Tables 1, 2 and 3 below show sample outputs of the device 10 when the first and second rotors 26, 46 are rotated in opposite and in the same direction with the first rotor 26 operating at a constant speed of 1,760 rpm.
ROTORS IN OPPOSITE DIRECTION BOTTOM ROTOR AT 1760 RPM
TOP ROTOR SPEEDS 60 RPM, 120 RPM AND 180 RPM
¼″ NIP SPACE
ROTORS IN OPPOSITE DIRECTION BOTTOM ROTOR AT 1760 RPM
TOP ROTOR SPEEDS 60 RPM, 120 RPM AND 180 RPM
¼″ NIP SPACE
ROTORS IN SAME DIRECTION BOTTOM ROTOR AT 1760 RPM
TOP ROTOR SPEEDS 60 RPM, 120 RPM AND 180 RPM
¼″ NIP SPACE
As can be appreciated, the device 10 according to the present invention, where sand is desired, can produce roughly 90% sand (no. 4 Sieve and smaller) in most instances. The predictable production of sand, where sand is desired, provides for efficient production.
Turning to FIGS. 8 through 9, a further embodiment of the present invention is shown. Like components bear the same reference numerals.
According to this embodiment, the second rotor 46′ includes a hexagonal top plate 56′ defining six depending wings 100 which extend downwardly at an angle of between 9° and 10° from a circular and planar center 102. The perimeter of the circular center 102 corresponds with the diameter of the bin 70 to define the bottom thereof. Scoops 66 may be provided for the second rotor 46′.
To define the second crushing surface 50′, the second rotor 46′ includes secured to each of the wings 100 replaceable crushing plates 104 which are adapted to conform to the overall hexagonal shape of the second rotor 46′. Fasteners 106 secure each of the crushing plates 104 to the corresponding wings 100 and accordingly it is to be understood that by removing the fasteners 106, the crushing plates 104 can be replaced for the second rotor 46′. Each of the crushing plates 104 is secured to their corresponding wings 100 to depend again, preferably, an angle of between 9° to 10° relative to the first crushing surface 34. Accordingly, it is to be understood that the perimeter of the second rotor 46′ is of a varying radius or diameter from axis A and defines a non-circular nip 52′ for the device 10. As is also to be understood, upon rotation of the shaft 60, and by virtue of the variable perimeter of the second rotor 46′, that rocks trapped in the nip 52′ will be urged to move, relative to the perimeter of the rotors, radially inwardly and outwardly as the second rotor 46′ rotates. Furthermore, the angles defined at the joinder of adjacent crushing plates 104 act substantially as a funnel to funnel rocks between the crushing plates 104 of the second crushing surface 50′ for crushing thereof. It has been found that by using the hexagonal second rotor 46′ as shown in FIG. 8, efficient crushing of rock 18 is obtained.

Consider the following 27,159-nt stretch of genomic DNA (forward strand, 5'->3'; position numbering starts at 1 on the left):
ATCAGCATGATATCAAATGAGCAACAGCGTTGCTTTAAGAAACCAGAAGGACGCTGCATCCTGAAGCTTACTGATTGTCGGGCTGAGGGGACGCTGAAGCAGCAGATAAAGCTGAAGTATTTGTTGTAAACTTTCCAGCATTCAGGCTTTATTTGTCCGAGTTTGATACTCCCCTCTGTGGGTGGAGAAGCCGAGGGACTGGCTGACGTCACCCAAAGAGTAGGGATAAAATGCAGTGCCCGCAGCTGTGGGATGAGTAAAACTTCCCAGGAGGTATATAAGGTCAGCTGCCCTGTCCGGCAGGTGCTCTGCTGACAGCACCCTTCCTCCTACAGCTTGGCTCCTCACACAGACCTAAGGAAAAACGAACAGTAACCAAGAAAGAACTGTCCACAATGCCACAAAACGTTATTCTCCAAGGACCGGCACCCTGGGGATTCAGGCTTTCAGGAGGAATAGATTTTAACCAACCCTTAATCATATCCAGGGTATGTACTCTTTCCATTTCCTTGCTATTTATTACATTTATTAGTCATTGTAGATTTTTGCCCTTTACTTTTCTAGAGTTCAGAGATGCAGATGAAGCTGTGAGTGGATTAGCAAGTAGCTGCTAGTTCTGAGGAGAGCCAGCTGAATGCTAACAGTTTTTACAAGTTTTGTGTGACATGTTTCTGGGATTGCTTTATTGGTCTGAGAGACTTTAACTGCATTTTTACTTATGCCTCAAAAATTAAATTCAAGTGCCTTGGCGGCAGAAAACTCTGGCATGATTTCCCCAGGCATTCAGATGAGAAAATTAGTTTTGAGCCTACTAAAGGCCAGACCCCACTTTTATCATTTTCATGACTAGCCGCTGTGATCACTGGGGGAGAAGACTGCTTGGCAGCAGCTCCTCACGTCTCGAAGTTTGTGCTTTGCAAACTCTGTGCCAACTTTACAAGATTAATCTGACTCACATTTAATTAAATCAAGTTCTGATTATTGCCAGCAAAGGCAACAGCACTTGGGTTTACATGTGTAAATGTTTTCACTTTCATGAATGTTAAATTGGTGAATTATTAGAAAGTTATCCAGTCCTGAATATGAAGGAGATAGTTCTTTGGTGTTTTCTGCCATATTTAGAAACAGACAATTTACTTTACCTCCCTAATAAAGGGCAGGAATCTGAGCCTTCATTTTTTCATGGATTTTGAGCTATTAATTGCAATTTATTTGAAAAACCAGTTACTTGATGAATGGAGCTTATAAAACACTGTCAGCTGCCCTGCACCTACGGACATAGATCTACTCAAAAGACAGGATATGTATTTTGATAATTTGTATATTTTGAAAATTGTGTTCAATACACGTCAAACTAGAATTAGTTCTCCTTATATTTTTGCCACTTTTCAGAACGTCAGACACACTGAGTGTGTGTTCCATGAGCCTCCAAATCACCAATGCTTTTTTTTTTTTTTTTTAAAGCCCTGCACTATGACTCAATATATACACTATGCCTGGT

With reference to FIGS. 10-12 a further embodiment of a crusher according to the present invention is shown. According to this embodiment a funnel 16 is provided on the housing 12 to direct rocks fed into the housing to a feed port 14′.